Reserve Bank of Australia raises cash interest rate by 50 basis points to 0.85 percent

The Reserve Bank has shocked the market with the magnitude of its second consecutive rate hike. Here’s what it means for borrowers and renters.

The Reserve Bank of Australia has shocked the market again with a 50 basis point jumbo rate hike to 0.85 percent.

Governor Philip Lowe announced a second super-large hike in five weeks on Tuesday as the RBA continues to strip the country of the emergency loan institutions that fueled the economy during the pandemic.

The RBA was widely expected to announce its first back-to-back hike in 12 years to quell inflationary pressures driving up the cost of food, fuel and electricity.

The only question left was how hard Governor Dr. Lowe and his board were willing to go, with economists’ forecasts typically split between a 25 or 40 basis point increase.

Some had envisioned a 50 basis point hike, but the biggest rate hike since 2000 came as a surprise.

The Australian stock market plunged a staggering 1.7 percent on the news, while the Australian dollar jumped short to 72.20 cents.

In his monthly statement, Dr. Lowe cited the worrying strength of inflation as the driver of the increase, but also pointed to a strong Australian economy, a solid labor market and a rebound in business investment as reasons to be positive.

“The resilience of the economy and higher inflation mean that this extraordinary support is no longer needed,” said Dr. lowe.

He admitted that electricity and gas prices are on the rise and recent increases in gasoline mean inflation is likely to be higher in the near term than expected a month ago.

“However, today’s rise in interest rates will help inflation return to target over time.”

Sean Langcake, head of macroforecasting at BIS Oxford Economics, said the move indicates the RBA is placing much greater weight on bringing inflation back to target range, and is pleased that the labor market recovery will weather higher rates.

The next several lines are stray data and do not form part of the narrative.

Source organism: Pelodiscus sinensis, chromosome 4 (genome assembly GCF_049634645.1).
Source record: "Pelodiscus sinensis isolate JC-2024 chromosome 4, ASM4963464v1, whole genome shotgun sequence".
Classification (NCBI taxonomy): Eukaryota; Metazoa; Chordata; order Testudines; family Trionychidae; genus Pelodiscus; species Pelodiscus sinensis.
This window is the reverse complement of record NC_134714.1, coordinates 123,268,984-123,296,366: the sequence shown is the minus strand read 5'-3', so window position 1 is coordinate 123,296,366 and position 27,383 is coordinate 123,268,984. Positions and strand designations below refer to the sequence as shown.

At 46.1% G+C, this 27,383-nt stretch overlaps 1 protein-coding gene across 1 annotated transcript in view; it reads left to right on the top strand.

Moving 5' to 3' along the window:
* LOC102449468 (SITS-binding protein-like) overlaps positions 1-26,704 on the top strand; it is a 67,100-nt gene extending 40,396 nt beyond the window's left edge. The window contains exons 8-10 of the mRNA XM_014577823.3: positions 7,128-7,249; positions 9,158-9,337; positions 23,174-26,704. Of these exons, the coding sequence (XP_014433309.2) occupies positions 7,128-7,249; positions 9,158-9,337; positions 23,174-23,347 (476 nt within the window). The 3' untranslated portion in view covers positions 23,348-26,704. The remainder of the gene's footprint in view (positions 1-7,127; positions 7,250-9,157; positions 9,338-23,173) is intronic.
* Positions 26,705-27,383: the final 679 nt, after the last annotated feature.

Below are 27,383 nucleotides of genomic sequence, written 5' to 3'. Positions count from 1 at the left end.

“They have identified slower household consumption growth due to faster inflation and higher interest rates as the main risk to the outlook – faster rate hikes add to this downside risk,” Mr Langcake said.

The RBA board is engaged in a delicate balancing act that requires it to move fast enough to bring inflation under control, without stifling the economy.

Last month, it marked the first rate hike in more than 11 years as it rose from 0.1 percent to 0.35 percent, right in the middle of the federal election campaign.

That shift was stronger than expected and Martin Place has once again set foot on the ground.

Tuesday’s move continues what is expected to be a long cycle of rate hikes in the coming months that, as they tackle consumer prices, will also push up mortgage costs.

Many also expect borrowers to pass some of this stress on to people who rent their homes.

“While the increase in monthly repayments has been relatively moderate this month, homeowners should prepare for significant increases in the coming months,” said research director Sally Tindall.

“These rate hikes will not magically cure Australia’s inflation problems. The RBA will need to rise again, possibly as early as next month and from there they could continue to rise thick and fast to get inflation under control.

Improving the cost of living has been the focal point of the Australian political landscape for months, and treasurer Jim Chalmers warned on Tuesday that the situation “would get worse before it gets better”.

“It’s no use mincing words,” said Mr Chalmers.

“Our job as a government is to ensure that, after some of this short-term emergency aid runs out, it is replaced with responsible, sustainable support for the long-term cost of living in areas such as medicine and childcare, thus increasing the energy bills will go down over time and real wages will start moving again.”

dr. Lowe said one source of uncertainty about the economic outlook is household spending and how it will hold up.

He noted that house prices have fallen in some markets in recent months but remain more than 25 percent higher than before the pandemic, supporting household wealth and spending.

“Household savings also remain higher than before the pandemic and many households have built up large financial buffers,” said Dr. lowe.

“While the central scenario is for strong household consumption growth this year, the Governing Council will pay close attention to these various influences on consumption when assessing the appropriate monetary policy setting.”

The administration will no doubt also pay close attention to the global outlook, which remains clouded by the war in Ukraine and its effect on energy and agricultural commodity prices.

There are also lingering uncertainties regarding Covid-19, especially in China.

Originally published as Reserve Bank of Australia, spot interest rates rise as much as 50 basis points to 0.85 percent

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